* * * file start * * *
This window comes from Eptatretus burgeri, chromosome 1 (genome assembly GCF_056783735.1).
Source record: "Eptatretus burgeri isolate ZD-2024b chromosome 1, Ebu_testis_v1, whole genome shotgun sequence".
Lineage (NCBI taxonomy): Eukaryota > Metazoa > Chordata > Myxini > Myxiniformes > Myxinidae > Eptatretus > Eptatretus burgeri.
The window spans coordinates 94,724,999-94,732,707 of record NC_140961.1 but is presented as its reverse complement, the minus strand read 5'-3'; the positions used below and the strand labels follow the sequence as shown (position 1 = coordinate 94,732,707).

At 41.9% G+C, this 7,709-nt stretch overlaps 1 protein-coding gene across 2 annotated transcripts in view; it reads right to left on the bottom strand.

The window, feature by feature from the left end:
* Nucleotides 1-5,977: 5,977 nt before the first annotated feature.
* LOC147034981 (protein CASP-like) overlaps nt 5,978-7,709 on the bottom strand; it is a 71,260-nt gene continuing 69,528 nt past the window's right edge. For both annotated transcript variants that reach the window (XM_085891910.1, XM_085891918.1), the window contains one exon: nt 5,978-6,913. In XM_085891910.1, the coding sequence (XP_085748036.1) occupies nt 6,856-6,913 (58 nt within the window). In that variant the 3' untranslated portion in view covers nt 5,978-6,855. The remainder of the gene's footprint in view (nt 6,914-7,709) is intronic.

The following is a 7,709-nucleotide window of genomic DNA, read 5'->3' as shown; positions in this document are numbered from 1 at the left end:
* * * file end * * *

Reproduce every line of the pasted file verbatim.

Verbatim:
This window comes from Eptatretus burgeri, chromosome 1 (genome assembly GCF_056783735.1).
Source record: "Eptatretus burgeri isolate ZD-2024b chromosome 1, Ebu_testis_v1, whole genome shotgun sequence".
Lineage (NCBI taxonomy): Eukaryota > Metazoa > Chordata > Myxini > Myxiniformes > Myxinidae > Eptatretus > Eptatretus burgeri.
The window spans coordinates 94,724,999-94,732,707 of record NC_140961.1 but is presented as its reverse complement, the minus strand read 5'-3'; the positions used below and the strand labels follow the sequence as shown (position 1 = coordinate 94,732,707).

At 41.9% G+C, this 7,709-nt stretch overlaps 1 protein-coding gene across 2 annotated transcripts in view; it reads right to left on the bottom strand.

The window, feature by feature from the left end:
* Nucleotides 1-5,977: 5,977 nt before the first annotated feature.
* LOC147034981 (protein CASP-like) overlaps nt 5,978-7,709 on the bottom strand; it is a 71,260-nt gene continuing 69,528 nt past the window's right edge. For both annotated transcript variants that reach the window (XM_085891910.1, XM_085891918.1), the window contains one exon: nt 5,978-6,913. In XM_085891910.1, the coding sequence (XP_085748036.1) occupies nt 6,856-6,913 (58 nt within the window). In that variant the 3' untranslated portion in view covers nt 5,978-6,855. The remainder of the gene's footprint in view (nt 6,914-7,709) is intronic.

The following is a 7,709-nucleotide window of genomic DNA, read 5'->3' as shown; positions in this document are numbered from 1 at the left end: